Pop the NESCAC Football Bubble

By Fritz Parker

Two weeks ago the Middlebury football team earned a win over Trinity that can only be described as historic. On the road in Hartford, the Panthers handed the Bantams their first home loss in over a decade. But just what does that mean? How good has Trinity been during that stretch to justify a decade of dominance? Unfortunately, because the NESCAC forbids out-of-conference play in football, it is really difficult to authoritatively answer those questions.

Since the NESCAC officially became a playing conference in 1999, none of the conference’s teams have played even one game against a non-conference opponent. The ban goes all the way back to a time in the NESCAC’s early history when athletic administrators – fearful that national competition could undermine the academic integrity of the member schools – initiated a ban on NCAA play in all sports. This ban was lifted in 1993 for every sport except football. Over the past two decades, teams from the NESCAC have gone on to win scores of national championships in over a dozen sports, leaving the conference’s 10 football teams to duke it out in competitive isolation.

The ban has hung around for this long because conference administrators recognize that football is a uniquely costly sport. Conference administrators are right-on in holding teams out of postseason play in football, as the Division III tournament stretches for over a month into late December, and tacks five games onto the existing schedule. But the goal of protecting athletes from overextended competition hardly justifies restricting teams to the conference’s miniscule eight-game schedule.

On the flipside, the ban has a slew of negative effects that are far more tangible.

It starts with a lack of tradition. As recently as the 1980s, Panther teams still squared off with in-state rival Norwich on an annual basis. Since the ban, that rivalry has been replaced on the schedule by an annual matchup with Hamilton, a game that Middlebury has now won 19 years in a row. The unfortunate reality is that the Rocking Chair Classic is the closest thing to a rivalry that Middlebury has. That is disappointing however you look at it.

It also includes a lack of competitiveness. In last week’s D3 Football national poll, teams from New England received a total of three votes (for comparison, top-ranked UW-Whitewater alone received 623). In the 10-plus year history of that poll, only one team from the NESCAC has appeared in the final top 25: an undefeated Trinity squad that snuck in at 25th way back in 2005. Clearly the country’s coaches, athletic administrators and media members think little of the level of play in the NESCAC. They are likely a bit skeptical of this one small conference that is so unwilling to show its stuff against the best in the country.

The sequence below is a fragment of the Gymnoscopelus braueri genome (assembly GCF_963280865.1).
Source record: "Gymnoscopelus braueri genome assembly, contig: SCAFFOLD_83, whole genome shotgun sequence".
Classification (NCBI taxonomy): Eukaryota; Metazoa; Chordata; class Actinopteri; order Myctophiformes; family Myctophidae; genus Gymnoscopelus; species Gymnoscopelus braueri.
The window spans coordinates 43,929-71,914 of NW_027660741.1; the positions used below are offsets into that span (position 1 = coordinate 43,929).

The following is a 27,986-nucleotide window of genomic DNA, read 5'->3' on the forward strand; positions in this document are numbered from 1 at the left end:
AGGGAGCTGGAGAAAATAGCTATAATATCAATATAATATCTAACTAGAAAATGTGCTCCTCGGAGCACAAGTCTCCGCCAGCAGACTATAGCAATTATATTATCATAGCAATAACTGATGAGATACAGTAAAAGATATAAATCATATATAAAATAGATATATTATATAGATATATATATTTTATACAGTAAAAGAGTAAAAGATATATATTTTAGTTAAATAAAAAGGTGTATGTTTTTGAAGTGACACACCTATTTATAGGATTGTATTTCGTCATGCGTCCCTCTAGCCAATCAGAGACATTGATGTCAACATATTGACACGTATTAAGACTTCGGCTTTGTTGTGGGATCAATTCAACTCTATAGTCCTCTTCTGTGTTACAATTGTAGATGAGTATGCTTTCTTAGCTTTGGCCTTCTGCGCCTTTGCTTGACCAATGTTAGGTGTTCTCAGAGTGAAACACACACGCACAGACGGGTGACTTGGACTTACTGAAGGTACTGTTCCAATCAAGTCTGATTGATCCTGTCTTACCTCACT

None of this is to say that national recognition should top the list of priorities for any Middlebury athletic team, but – as many of our other teams know all too well – the most meaningful victories in sports are those that occur on the biggest stages.

At schools across the country, training and facility improvements, increased access to recruiting resources and year-in-year-out competition continually raise the level of play. Has the NESCAC kept up with the national competition in football, despite the conference’s isolation? We have no way of knowing in the current system, but we could with one small change.

The NESCAC should allow its football teams to schedule up to two out-of-conference games each year, while keeping intact the existing prohibition on NCAA-tournament play. Such a policy has three main benefits. It allows the conference to maintain its stipulation that athletes not be dragged through the bloated 24-team NCAA football tournament, while enabling teams to reestablish long-lost rivalries. It would also reconnect the conference with a quickly rising national standard of play.

Just imagine the possibilities. Middlebury could open its season with the Battle for Route Seven against Castleton State. The Panthers could wrap up in mid-November with a long-awaited matchup with old rival Norwich. Maybe the team could head over to upstate New York for a tilt with national number-seven Hobart. Maybe the Panthers would surprise some people. Now that would be a historic win.

-Fritz Parker ’15 is a sports editor from Arlington, VA.

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